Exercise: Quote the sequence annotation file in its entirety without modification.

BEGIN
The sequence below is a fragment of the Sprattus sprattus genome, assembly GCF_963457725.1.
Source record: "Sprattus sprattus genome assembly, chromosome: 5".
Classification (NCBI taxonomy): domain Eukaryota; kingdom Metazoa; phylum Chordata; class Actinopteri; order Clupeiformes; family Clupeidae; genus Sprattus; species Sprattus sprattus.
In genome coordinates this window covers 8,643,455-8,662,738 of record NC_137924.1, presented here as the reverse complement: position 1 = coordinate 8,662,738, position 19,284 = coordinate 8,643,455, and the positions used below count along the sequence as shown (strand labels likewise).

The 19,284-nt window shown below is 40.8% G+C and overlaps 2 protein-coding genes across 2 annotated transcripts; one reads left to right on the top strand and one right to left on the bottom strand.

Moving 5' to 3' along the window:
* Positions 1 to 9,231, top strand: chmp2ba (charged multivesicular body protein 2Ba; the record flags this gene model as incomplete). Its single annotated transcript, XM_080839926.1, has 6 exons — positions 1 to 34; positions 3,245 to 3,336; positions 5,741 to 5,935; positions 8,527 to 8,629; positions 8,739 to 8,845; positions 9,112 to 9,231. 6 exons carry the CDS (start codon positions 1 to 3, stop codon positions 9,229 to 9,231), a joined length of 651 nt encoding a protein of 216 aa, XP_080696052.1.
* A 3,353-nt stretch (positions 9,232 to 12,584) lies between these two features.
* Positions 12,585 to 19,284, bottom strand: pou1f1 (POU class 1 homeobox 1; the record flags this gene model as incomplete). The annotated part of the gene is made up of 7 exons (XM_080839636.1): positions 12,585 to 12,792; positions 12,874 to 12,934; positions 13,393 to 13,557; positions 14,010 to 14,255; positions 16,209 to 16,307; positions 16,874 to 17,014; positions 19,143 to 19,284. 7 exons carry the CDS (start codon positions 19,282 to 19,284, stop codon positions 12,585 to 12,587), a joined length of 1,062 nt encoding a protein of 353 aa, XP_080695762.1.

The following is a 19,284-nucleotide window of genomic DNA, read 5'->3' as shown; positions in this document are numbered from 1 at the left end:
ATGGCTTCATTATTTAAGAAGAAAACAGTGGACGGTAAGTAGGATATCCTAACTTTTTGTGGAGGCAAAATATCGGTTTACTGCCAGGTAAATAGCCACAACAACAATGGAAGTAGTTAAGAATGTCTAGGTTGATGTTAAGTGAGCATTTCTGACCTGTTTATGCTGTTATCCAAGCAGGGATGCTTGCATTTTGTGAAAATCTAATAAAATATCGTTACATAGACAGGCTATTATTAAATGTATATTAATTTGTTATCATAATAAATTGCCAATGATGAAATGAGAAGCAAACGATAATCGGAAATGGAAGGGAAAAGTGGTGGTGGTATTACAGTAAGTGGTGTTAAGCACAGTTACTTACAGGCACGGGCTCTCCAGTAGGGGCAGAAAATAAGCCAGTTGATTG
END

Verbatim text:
The sequence below is a fragment of the Sprattus sprattus genome, assembly GCF_963457725.1.
Source record: "Sprattus sprattus genome assembly, chromosome: 5".
Classification (NCBI taxonomy): domain Eukaryota; kingdom Metazoa; phylum Chordata; class Actinopteri; order Clupeiformes; family Clupeidae; genus Sprattus; species Sprattus sprattus.
In genome coordinates this window covers 8,643,455-8,662,738 of record NC_137924.1, presented here as the reverse complement: position 1 = coordinate 8,662,738, position 19,284 = coordinate 8,643,455, and the positions used below count along the sequence as shown (strand labels likewise).

The 19,284-nt window shown below is 40.8% G+C and overlaps 2 protein-coding genes across 2 annotated transcripts; one reads left to right on the top strand and one right to left on the bottom strand.

Moving 5' to 3' along the window:
* Positions 1 to 9,231, top strand: chmp2ba (charged multivesicular body protein 2Ba; the record flags this gene model as incomplete). Its single annotated transcript, XM_080839926.1, has 6 exons — positions 1 to 34; positions 3,245 to 3,336; positions 5,741 to 5,935; positions 8,527 to 8,629; positions 8,739 to 8,845; positions 9,112 to 9,231. 6 exons carry the CDS (start codon positions 1 to 3, stop codon positions 9,229 to 9,231), a joined length of 651 nt encoding a protein of 216 aa, XP_080696052.1.
* A 3,353-nt stretch (positions 9,232 to 12,584) lies between these two features.
* Positions 12,585 to 19,284, bottom strand: pou1f1 (POU class 1 homeobox 1; the record flags this gene model as incomplete). The annotated part of the gene is made up of 7 exons (XM_080839636.1): positions 12,585 to 12,792; positions 12,874 to 12,934; positions 13,393 to 13,557; positions 14,010 to 14,255; positions 16,209 to 16,307; positions 16,874 to 17,014; positions 19,143 to 19,284. 7 exons carry the CDS (start codon positions 19,282 to 19,284, stop codon positions 12,585 to 12,587), a joined length of 1,062 nt encoding a protein of 353 aa, XP_080695762.1.

The following is a 19,284-nucleotide window of genomic DNA, read 5'->3' as shown; positions in this document are numbered from 1 at the left end:
ATGGCTTCATTATTTAAGAAGAAAACAGTGGACGGTAAGTAGGATATCCTAACTTTTTGTGGAGGCAAAATATCGGTTTACTGCCAGGTAAATAGCCACAACAACAATGGAAGTAGTTAAGAATGTCTAGGTTGATGTTAAGTGAGCATTTCTGACCTGTTTATGCTGTTATCCAAGCAGGGATGCTTGCATTTTGTGAAAATCTAATAAAATATCGTTACATAGACAGGCTATTATTAAATGTATATTAATTTGTTATCATAATAAATTGCCAATGATGAAATGAGAAGCAAACGATAATCGGAAATGGAAGGGAAAAGTGGTGGTGGTATTACAGTAAGTGGTGTTAAGCACAGTTACTTACAGGCACGGGCTCTCCAGTAGGGGCAGAAAATAAGCCAGTTGATTG